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Mark Shuttleworth On Ubuntu's Lack Of Marketing

timothy posted more than 9 years ago | from the marketing-as-pejorative dept.

Linux Business 28

The LugRadio team writes "In the latest episode of LugRadio, the fortnightly Linux radio show, the team interview Mark Shuttleworth, head of the Ubuntu project. Mark talks about where Ubuntu is going, how (and whether) Canonical plan to make any money on the Ubuntu project, his role in the project, and (most importantly) why marketing isn't a good thing and what they're doing instead."

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be easy to use.. (1)

gl4ss (559668) | more than 9 years ago | (#11390887)

..with understandable docs that are easy to find when you need them.

for what's it worth, one non-geek friend of mine finds ubuntu easier than mandrake.

Marketing 101 (3, Insightful)

EnronHaliburton2004 (815366) | more than 9 years ago | (#11390979)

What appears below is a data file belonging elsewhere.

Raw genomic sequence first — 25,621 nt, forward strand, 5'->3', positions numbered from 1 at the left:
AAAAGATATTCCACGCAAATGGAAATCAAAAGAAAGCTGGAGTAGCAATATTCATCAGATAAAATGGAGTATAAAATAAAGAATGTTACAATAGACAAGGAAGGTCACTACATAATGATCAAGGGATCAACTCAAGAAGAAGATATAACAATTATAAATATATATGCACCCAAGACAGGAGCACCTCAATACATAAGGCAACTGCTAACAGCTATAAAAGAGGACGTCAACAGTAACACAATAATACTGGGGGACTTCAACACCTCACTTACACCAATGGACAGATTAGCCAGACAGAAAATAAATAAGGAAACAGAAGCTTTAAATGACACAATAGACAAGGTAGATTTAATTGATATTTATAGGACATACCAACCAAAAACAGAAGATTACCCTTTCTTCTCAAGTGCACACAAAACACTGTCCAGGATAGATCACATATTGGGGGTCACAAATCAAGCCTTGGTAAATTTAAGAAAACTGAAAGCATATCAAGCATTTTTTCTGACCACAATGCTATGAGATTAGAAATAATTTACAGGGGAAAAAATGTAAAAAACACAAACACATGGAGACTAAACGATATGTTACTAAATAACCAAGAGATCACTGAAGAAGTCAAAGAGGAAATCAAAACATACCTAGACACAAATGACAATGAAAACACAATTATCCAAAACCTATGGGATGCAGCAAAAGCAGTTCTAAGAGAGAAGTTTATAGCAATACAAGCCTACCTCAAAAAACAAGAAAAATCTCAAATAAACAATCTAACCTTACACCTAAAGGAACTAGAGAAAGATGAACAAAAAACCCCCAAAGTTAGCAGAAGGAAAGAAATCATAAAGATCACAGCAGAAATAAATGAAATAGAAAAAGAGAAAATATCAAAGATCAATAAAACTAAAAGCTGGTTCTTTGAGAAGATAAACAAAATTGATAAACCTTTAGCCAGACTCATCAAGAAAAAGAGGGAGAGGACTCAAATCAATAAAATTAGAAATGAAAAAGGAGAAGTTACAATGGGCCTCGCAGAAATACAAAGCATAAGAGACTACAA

why marketing isn't a good thing

Marketing 101:

Some marketing is a good thing. For example:

Who is Mark Shuttleworth, and why should I care.
Who/what is Ubintu, and why should I care?
What's Lugradio? Do I really need to download and listen to a big audio file to find out why I should care?

Re:Marketing 101 (1)

aztektum (170569) | more than 9 years ago | (#11392035)

Ubintu? I thought this was about Ubuntu?? Someone needs to get some better marketing! for those that need it.

Re:Marketing 101 (1)

aztektum (170569) | more than 9 years ago | (#11392067)

Woops that was spose to be "/joke for those that need it." my fingers got ahead of my brain.

Whatever happened to the interview? (1)

danielDamage (838401) | more than 9 years ago | (#11391047)

Didn't slashdot ask a bunch of questions of Shuttleworth a good long while back? Did that interview get posted and I just missed it? They were good questions. I like Ubuntu and really wanted to see the answers. Also, I requested they ship me a bunch of CD's (for free) and just got 10 copies in a neat little sleeve with the liveCD in one folder and the installation CD in another folder. Popped in the live CD...looks very nice. No cleavage on the desktop though.

ubuntu's theme (0, Troll)

loomis (141922) | more than 9 years ago | (#11391271)

In my opinion, and this is in no way a troll or flame comment, Ubuntu's theme/mantra might actually turn people off to the product.

I found myself so distracted by the strange mesh of the African name, earthy color scheme, and "we are the world" esque startup screen that I immediately couldn't help but be turned off to the product.